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Home / Invasive Species Resources

Invasive Species Resources

Provides access to all site resources (alphabetically), with the option to search by species common and scientific names. Resources can be filtered by Subject, Resource Type, Location, or Source.

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Aquatic Invaders in the Marketplace.

Find non-invasive plant alternatives that may be appropriate in your region.

Aquatic Invaders in the Marketplace.

Predicting the next invasive species allows us to take action before they reach our waterways—an economically and environmentally smarter approach than responding after they’ve arrived. To get a jump on potential invaders, scientists have developed methods that pinpoint the risk a species poses to specific environments based on factors like history of invasion, its ability to survive in similar habitats, and how difficult it is to control. Using these tools and the information they provide, natural resource managers, environmental educators, and individuals who buy and sell live aquatic organisms can make more informed decisions on how to protect their waterways from potential AIM.

Asian Carp Regional Coordinating Committee; Flickr.

Invasive Carp Regional Coordinating Committee.

The Asian Carp Regional Coordinating Committee announced the release of its 2021 Asian Carp Action Plan, a comprehensive portfolio of projects focused on Great Lakes protection.

Connecticut Invasive Plant Working Group.
Connecticut Invasive Plant Working Group.
University of Connecticut. Connecticut Invasive Plant Working Group.

Midwest Invasive Plant Network.

MIPN synthesized recent research on garlic mustard and developed recommendations to help managers navigate sometimes-conflicting information about whether and how to prioritize management of this species. This 12 page guide includes a decision-support tree and a box discussion of best practices for volunteer pull events.

University of Connecticut. Connecticut Invasive Plant Working Group.
University of Connecticut. Connecticut Invasive Plant Working Group.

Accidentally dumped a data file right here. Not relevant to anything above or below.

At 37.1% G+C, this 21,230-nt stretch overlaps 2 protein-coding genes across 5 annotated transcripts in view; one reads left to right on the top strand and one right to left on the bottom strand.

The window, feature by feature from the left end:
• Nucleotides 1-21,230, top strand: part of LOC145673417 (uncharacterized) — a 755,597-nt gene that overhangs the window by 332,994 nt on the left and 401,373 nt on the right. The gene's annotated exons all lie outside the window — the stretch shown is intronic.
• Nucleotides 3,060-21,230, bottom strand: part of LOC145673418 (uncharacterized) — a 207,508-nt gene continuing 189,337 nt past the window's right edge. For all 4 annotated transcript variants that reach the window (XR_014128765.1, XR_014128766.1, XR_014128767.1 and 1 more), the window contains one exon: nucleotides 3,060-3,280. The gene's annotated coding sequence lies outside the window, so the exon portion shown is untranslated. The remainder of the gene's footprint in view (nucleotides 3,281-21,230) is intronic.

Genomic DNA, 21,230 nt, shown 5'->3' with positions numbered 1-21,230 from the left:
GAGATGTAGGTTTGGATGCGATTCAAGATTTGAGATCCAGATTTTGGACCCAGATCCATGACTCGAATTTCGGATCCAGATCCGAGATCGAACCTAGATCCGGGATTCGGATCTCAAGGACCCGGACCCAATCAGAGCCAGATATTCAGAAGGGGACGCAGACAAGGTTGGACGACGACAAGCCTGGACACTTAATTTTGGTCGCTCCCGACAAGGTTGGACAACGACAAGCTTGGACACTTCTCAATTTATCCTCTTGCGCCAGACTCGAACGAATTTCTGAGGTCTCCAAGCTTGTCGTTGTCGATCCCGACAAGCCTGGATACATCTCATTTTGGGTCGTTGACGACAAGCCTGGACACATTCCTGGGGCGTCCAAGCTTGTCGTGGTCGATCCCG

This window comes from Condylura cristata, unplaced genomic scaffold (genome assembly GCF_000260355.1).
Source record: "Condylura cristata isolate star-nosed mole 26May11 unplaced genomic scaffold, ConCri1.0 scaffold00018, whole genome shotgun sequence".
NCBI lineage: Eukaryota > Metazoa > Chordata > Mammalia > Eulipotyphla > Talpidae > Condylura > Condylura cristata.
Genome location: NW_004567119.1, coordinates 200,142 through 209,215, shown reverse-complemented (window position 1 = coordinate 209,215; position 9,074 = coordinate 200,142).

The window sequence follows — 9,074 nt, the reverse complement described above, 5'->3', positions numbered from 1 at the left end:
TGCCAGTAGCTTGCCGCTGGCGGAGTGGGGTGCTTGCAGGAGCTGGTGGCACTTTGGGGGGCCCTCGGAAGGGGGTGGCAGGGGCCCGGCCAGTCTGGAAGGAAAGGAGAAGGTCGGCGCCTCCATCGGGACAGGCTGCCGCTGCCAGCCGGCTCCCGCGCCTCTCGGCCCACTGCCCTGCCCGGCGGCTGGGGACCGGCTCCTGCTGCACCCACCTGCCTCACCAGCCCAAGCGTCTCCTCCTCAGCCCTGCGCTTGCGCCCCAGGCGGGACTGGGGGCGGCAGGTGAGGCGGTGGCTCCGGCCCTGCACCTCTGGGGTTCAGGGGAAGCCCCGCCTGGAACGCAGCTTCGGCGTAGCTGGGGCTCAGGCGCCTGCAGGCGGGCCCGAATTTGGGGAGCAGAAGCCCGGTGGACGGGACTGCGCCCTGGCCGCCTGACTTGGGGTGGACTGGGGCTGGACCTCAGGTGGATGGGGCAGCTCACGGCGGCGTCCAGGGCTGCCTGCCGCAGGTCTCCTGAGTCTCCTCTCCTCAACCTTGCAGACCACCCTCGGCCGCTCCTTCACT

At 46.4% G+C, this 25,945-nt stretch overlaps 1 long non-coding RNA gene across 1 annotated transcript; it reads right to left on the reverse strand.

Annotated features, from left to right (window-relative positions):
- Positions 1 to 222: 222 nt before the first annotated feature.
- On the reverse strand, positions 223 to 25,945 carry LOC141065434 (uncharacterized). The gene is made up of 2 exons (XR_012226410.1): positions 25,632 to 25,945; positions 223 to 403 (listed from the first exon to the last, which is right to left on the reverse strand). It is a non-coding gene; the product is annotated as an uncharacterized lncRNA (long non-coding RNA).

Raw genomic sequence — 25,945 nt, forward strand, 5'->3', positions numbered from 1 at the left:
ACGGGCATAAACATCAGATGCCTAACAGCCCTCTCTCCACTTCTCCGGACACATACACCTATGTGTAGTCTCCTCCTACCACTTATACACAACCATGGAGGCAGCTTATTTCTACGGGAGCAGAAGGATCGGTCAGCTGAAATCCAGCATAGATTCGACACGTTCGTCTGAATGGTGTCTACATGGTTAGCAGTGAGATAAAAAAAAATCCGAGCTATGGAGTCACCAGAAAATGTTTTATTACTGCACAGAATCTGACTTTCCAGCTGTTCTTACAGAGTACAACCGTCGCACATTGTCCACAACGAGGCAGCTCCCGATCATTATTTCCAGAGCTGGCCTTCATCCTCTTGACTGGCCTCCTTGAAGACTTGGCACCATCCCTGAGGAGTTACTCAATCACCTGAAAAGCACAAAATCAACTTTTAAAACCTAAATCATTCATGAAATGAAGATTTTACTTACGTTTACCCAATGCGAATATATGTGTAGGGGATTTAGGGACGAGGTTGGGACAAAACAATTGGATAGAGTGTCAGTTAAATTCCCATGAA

These plants are known to be invasive or potentially invasive in Connecticut and are on Connecticut's list of Invasive and Potentially Invasive Plants. They are known to be present only in relatively low numbers at limited locations in Connecticut. These species should be considered for control and eradication efforts in the state when resources are available. If you find these species: Report your findings immediately to the CT Invasive Plant Coordinator at reportinvasives@uconn.edu.

Invasive Carp Regional Coordinating Committee.

Midwest Invasive Plant Network.

Provides information on how to control many invasive plants common to the Midwestern U.S. Information was collected from both scientific literature and expert opinions and summarized by the Midwest Invasive Plant Network (MIPN), in partnership with the Mark Renz lab from the University of Wisconsin-Madison.

University of Connecticut. Connecticut Invasive Plant Working Group.
This guide is intended to assist with identification of invasive plants and provide information on controlling these problem plants. Included are both non-chemical means of control as well as information on proper use of herbicides where chemical controls are needed. The choice of control measure depends on the size and nature of the infestation. If dealt with early enough, invasive plant problems can often be eliminated by non-chemical methods. However, a herbicide-based approach may be required to control an infestation that has become well established or widespread.

Invasive Carp Regional Coordinating Committee.

Midwest Invasive Plant Network.
Michigan State University. Midwest Invasive Species Information Network.
The Midwest Invasive Species Information Network (MISIN) is a regional data aggregation effort to develop and provide an early detection and rapid response (EDRR) resource for invasive species in the Midwest region of the United States.

Ohio State University Extension; Purdue University Extension; University of Illinois Extension.

The Weed Control Guide, a joint publication from the Cooperative Extension Services in Ohio, Indiana, and Illinois, explains the importance of weed control and gives suggestions on herbicide management strategies for corn, popcorn, sweet corn, soybeans, small grains, and forages.

Michigan State University. Midwest Invasive Species Information Network.
Michigan State University. Midwest Invasive Species Information Network.
Michigan State University. Midwest Invasive Species Information Network.